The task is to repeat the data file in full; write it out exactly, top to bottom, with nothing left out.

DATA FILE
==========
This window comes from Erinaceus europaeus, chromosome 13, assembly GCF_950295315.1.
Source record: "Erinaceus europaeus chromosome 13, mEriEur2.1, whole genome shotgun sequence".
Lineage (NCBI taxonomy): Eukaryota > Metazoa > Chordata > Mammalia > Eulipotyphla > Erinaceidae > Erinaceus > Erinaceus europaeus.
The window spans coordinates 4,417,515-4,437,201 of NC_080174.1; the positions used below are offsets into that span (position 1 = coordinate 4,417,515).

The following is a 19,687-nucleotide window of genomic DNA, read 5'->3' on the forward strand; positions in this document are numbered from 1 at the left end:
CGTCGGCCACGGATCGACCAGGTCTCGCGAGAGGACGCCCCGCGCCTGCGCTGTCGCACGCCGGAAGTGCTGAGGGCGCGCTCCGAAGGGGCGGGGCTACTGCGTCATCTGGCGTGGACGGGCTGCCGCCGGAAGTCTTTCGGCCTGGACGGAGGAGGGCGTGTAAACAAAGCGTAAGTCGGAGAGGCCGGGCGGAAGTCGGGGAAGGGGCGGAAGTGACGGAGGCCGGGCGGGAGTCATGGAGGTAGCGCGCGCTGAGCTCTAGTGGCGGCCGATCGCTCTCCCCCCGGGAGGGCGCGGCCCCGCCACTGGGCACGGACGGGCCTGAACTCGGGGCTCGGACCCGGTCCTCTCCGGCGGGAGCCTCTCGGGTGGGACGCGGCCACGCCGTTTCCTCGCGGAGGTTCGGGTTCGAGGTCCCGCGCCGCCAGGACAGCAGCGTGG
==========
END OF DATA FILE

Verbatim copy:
This window comes from Erinaceus europaeus, chromosome 13, assembly GCF_950295315.1.
Source record: "Erinaceus europaeus chromosome 13, mEriEur2.1, whole genome shotgun sequence".
Lineage (NCBI taxonomy): Eukaryota > Metazoa > Chordata > Mammalia > Eulipotyphla > Erinaceidae > Erinaceus > Erinaceus europaeus.
The window spans coordinates 4,417,515-4,437,201 of NC_080174.1; the positions used below are offsets into that span (position 1 = coordinate 4,417,515).

The following is a 19,687-nucleotide window of genomic DNA, read 5'->3' on the forward strand; positions in this document are numbered from 1 at the left end:
CGTCGGCCACGGATCGACCAGGTCTCGCGAGAGGACGCCCCGCGCCTGCGCTGTCGCACGCCGGAAGTGCTGAGGGCGCGCTCCGAAGGGGCGGGGCTACTGCGTCATCTGGCGTGGACGGGCTGCCGCCGGAAGTCTTTCGGCCTGGACGGAGGAGGGCGTGTAAACAAAGCGTAAGTCGGAGAGGCCGGGCGGAAGTCGGGGAAGGGGCGGAAGTGACGGAGGCCGGGCGGGAGTCATGGAGGTAGCGCGCGCTGAGCTCTAGTGGCGGCCGATCGCTCTCCCCCCGGGAGGGCGCGGCCCCGCCACTGGGCACGGACGGGCCTGAACTCGGGGCTCGGACCCGGTCCTCTCCGGCGGGAGCCTCTCGGGTGGGACGCGGCCACGCCGTTTCCTCGCGGAGGTTCGGGTTCGAGGTCCCGCGCCGCCAGGACAGCAGCGTGG